so you want to run a maker faire?

In the last weekend of October I co-produced the 3rd Derby Mini Maker Faire at the SIlk Mill museum in Derby. It was our most successful Derby Mini Maker Faire ever, with about 2700 visitor and over 100 makers. We were greatly helped by the support of Rolls Royce and the Bloodhound SSC as well as the team at Derby Museums being 100% behind the Derby Mini Maker Faire as a good thing for the SIlk Mill and Derby.

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Chris Keady and Andrea Mercer (Co-Producers) put up bunting. Bunting is essential for getting that Maker Faire look just right.

My very first Maker Faire was at the Centre for Life in Newcastle Upon Tyne in April 2010, I set off from Nottingham very early in the morning to find myself at the Faire at 8am a good two hours before it was due to open to the public. When it did open I was one of the first through the door and stayed their the rest of the day. It was my first exposure “in the flesh” to many of the exciting projects, people and ideas I’d been researching for the fledgling Nottingham Hackspace, which had founded just the a few weeks before and a watershed moment for me at the start of a new life in some ways.

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Sometimes giving your sponsors the chance to make speeches is essential!

The recent Derby Mini Maker Faire marks my eighteenth Maker Faire, of which I’ve produced four of them and been an exhibitor at another twelve of them. That’s not to mention the un-branded “Making Fairs” I’ve been to. I still love these events and look forward to producing bigger and better events in the future as well as attending my first Bay Area Maker Faire in San Mateo California in May 2015. So what tips if any would I give an aspiring Mini Maker Faire producer? I’m glad you asked…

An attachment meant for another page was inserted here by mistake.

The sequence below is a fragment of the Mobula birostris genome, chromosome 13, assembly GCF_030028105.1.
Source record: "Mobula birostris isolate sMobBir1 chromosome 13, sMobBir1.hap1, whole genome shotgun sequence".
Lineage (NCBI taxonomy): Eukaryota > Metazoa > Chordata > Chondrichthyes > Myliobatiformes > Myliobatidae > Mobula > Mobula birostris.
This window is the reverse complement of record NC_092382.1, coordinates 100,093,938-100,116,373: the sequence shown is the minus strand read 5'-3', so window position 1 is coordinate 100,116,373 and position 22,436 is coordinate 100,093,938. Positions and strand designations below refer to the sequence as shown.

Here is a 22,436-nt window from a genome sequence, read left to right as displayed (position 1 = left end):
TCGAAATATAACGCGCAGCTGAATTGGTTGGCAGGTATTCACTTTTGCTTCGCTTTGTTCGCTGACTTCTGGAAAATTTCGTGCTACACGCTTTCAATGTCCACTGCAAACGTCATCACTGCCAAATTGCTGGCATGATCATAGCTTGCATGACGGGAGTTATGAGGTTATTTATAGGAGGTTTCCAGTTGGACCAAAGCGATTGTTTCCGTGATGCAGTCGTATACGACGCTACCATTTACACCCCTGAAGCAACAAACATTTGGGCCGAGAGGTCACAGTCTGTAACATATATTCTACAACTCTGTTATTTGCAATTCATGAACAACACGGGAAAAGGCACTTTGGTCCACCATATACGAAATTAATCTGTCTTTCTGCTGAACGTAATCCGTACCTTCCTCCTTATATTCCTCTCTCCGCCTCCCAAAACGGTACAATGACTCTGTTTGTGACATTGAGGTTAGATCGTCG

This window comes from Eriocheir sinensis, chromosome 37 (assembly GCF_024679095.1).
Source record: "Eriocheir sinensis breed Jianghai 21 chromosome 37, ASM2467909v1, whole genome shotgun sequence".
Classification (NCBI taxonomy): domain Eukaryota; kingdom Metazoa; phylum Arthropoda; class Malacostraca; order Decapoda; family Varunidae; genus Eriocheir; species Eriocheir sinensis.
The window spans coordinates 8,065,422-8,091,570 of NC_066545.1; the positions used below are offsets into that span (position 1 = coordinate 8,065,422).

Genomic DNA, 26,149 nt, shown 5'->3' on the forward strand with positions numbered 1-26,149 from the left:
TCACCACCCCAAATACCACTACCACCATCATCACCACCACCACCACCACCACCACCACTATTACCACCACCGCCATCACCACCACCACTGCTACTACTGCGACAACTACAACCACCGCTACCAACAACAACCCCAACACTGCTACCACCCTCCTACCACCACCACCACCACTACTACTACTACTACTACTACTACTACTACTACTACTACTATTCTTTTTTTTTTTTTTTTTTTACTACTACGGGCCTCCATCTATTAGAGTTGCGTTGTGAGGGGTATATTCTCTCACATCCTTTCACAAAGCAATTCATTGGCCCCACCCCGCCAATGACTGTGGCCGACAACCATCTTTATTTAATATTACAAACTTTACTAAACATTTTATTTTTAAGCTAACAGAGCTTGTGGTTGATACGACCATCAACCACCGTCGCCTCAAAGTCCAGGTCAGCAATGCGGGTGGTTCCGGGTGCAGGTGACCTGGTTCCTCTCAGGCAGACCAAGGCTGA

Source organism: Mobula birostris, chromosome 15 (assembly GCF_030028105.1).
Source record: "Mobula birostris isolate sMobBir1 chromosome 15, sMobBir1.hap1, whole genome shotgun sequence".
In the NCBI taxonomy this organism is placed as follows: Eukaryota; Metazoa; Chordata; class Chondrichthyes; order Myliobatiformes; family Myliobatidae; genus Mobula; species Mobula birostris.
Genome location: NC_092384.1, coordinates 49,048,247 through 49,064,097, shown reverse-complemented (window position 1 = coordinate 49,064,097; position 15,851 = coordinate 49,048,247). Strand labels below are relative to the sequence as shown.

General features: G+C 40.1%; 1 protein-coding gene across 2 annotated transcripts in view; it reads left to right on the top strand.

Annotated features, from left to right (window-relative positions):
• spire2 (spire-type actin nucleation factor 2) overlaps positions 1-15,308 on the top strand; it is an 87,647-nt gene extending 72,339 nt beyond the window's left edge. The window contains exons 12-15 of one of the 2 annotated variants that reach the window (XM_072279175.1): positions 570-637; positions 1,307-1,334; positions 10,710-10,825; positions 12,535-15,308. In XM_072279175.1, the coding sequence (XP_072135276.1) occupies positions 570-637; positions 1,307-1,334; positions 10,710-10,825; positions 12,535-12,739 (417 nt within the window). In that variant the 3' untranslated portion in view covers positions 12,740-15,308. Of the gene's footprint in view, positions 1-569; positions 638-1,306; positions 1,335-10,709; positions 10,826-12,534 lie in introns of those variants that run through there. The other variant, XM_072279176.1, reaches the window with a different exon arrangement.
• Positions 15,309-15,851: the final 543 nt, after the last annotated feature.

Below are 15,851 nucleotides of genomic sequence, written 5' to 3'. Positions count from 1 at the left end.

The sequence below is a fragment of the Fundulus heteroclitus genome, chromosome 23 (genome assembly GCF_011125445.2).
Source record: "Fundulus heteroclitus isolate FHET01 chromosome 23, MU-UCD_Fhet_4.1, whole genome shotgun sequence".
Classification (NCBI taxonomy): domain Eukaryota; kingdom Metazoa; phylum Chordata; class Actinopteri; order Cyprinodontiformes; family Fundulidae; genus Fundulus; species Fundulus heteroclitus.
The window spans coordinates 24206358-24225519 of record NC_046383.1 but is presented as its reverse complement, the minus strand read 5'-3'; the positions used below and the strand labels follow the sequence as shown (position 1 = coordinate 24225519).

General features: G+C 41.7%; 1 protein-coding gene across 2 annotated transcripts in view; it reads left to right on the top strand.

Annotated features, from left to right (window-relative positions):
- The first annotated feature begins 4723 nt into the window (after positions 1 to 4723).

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Ensure you have an awesome marketing person like Emma Hallam shown above with “selfy stick”.

1. Make Media licensed Mini Maker Faire

The Americans are coming, hooray!

It’s easy for us Brits to fall into a little mind trap about America and Money. It’s somehow cultural osmosis that American companies are always BIG and RICH. Can this be true or every American company? Why do we think this? It’s been a staple of dramatic story telling in our culture that “The Americans are coming…” to save join us in war or step in with big oil money or buy out the failing company in a film or soap opera as some sort of funding deus ex machina. I think we naturally assume that the noisy and well run media empire that is Make Media have big pots of gold and we despair at their seemingly tight pockets? In spite of our unfounded prejudices about all that money they have, we mustn’t forget that Make Media recently floated from it’s parent company O’Reilly Media.

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Get your wallet out.

So likewise your Faire is going to cost money to run, money you’ll need to pay to Make Media. Make Media don’t let you use their branding lightly and you’ll need to be ready to pay to brand your event as a Mini Maker Faire. If you charge entry to your Faire, Make Media might want a cut of the gate and if you generate sponsorship Make Media might also want a cut of that too. How greedy? No, it’s their brand, if you don’t want to cut Make Media in then come up with your own brand. This can work well, but don’t be surprised if your “Fair” is missing a little something.